This old window was installed on the east side of our old house in the attic where it was really not appreciated. When we razed the house about 4 years ago, it was one of many items we saved. Just now getting around to cleaning it up and bringing back to former glory.
Daughter, Jessica, is always thinking of nice things to give others. She brought home from Vietnam Simple Coffee Co, a couple sacks of delicious coffees grown and roasted in Son La, Vietnam. She has since recently returned to Vietnam (quite the adventure in that – taking 52 hours and now in isolation!), so i’m enjoying the Forest flavor all by myself. We shared Sunrise earlier in her visit. Okay, now i’m going to cry because i miss her still. 😦 She’s been doing this international schools teaching since straight out of uni – you’d think i’d get used to her being gone.
Simple Coffee Hanoi
Số 87 ngõ 50/59, Đặng Thai Mai,
Quảng An, Tây Hồ
Hà Nội, Vietnam 10000
Excellent roast. My first cup was a bit of a surprise at how dark and strong Tanzanian Peaberry was. After that, i adjusted the amount of beans i use for just the right enjoyment. Although the description uses aromatic notes such as Sweet Brown Sugar, Black Tea, Anise, my first sniff reminded me of campfire cooking. Salter Bros Coffee Roasters roast the beans you order AFTER you order. Super fresh.
The sgian dibh is the small knife tucked inside the sock of a kilt wearing young man. Known also as a ‘dark’ or ‘hidden’ knife. We purchased our blades from Rainnea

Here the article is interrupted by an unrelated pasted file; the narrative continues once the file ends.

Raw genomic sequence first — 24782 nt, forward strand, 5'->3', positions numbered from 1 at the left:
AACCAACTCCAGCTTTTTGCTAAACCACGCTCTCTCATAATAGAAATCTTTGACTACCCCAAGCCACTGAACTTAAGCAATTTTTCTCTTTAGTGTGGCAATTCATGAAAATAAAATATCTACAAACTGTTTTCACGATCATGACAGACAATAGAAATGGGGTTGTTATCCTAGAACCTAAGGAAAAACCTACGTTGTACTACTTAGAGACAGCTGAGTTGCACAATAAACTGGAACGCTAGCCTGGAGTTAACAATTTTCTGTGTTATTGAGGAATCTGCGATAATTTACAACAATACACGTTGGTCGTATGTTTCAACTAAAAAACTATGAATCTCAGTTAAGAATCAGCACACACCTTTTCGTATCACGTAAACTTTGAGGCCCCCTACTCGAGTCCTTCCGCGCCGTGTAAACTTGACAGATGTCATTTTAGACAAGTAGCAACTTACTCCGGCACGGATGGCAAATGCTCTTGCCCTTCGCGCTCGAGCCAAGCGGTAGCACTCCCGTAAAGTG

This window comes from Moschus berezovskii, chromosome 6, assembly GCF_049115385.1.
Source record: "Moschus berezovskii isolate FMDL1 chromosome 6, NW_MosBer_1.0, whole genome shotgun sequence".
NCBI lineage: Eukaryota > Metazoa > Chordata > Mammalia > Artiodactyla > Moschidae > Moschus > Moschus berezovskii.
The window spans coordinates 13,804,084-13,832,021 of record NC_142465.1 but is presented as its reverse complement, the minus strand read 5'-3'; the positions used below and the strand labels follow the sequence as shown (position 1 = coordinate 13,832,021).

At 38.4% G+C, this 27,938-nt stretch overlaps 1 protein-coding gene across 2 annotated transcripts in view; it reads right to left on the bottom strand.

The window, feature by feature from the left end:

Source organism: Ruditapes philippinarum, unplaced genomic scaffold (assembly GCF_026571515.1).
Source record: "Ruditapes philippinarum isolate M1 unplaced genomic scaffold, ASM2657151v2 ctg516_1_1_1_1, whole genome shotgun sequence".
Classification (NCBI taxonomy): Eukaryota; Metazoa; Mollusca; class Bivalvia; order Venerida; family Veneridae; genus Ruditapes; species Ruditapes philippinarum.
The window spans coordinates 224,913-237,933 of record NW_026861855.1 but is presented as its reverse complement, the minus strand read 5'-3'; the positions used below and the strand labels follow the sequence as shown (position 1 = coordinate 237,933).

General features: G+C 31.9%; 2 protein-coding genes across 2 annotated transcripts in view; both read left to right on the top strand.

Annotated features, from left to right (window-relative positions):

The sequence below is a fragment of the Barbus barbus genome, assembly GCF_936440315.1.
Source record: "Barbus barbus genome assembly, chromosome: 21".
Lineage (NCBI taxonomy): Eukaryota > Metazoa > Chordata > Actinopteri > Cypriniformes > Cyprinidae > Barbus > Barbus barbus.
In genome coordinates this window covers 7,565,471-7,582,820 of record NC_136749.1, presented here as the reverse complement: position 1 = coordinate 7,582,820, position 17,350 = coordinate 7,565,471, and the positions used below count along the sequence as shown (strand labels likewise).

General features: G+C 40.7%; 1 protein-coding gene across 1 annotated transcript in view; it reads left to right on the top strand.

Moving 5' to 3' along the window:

At long last my feeble attempt at building a much–needed bookshelf out of the boards from our old horse barn that was located at the Lamme Farm is complete. Most of the delay was due to the super cold and long winter.
Have a great week!
So, i didn’t find any buyers for the old farm machinery i found on one of my farms last fall, so i put it on display! Crazy, i know, but it’s either that, or they go to scrap iron for 4 cents a pound.
The two smaller pieces were fairly simple to wrangle into place, but the riding one bottom plough required the use of tractor and front end loader to lift into place. Son, Dallas, took care of that. He also was the muscle behind getting the shaft on the big wheel rotated so that it would set level. I applied liberal amounts of rust buster stuff as well as loosened the rust around the opening with maul and punch. Thankfully, the set screw came loose easily. Using an old wagon jack, i lifted the low side up, then we started with the big pipe wrench, then as the shaft moved closer into place, i switched to a smaller wrench and a cheater bar. Like i said, Dallas put all the grunt into the actual move.
There is one more piece i plan to move into my antique garden – maybe i’ll have time next week.
Life on the Farm!
Sometimes life can be really depressing, especially at the end of a long, cold winter and everyone is exhausted, but then just little things can really brighten your day! Last summer, we razed our old house, but before doing so, we wanted to save the old rose bush that had been sheltered in a southeast facing corner for perhaps 60 years or maybe more! A long time ago, a visitor suggested that it was called a ‘seven sisters rose‘ so-named because of the way the blossoms cluster in sevens.
So, we moved it. I had called Mendenhall’s Florists & Nursery in Brookfield, MO for advice and found out that it would be nearly impossible to move it in the middle of the summer and have it survive, but we had no choice.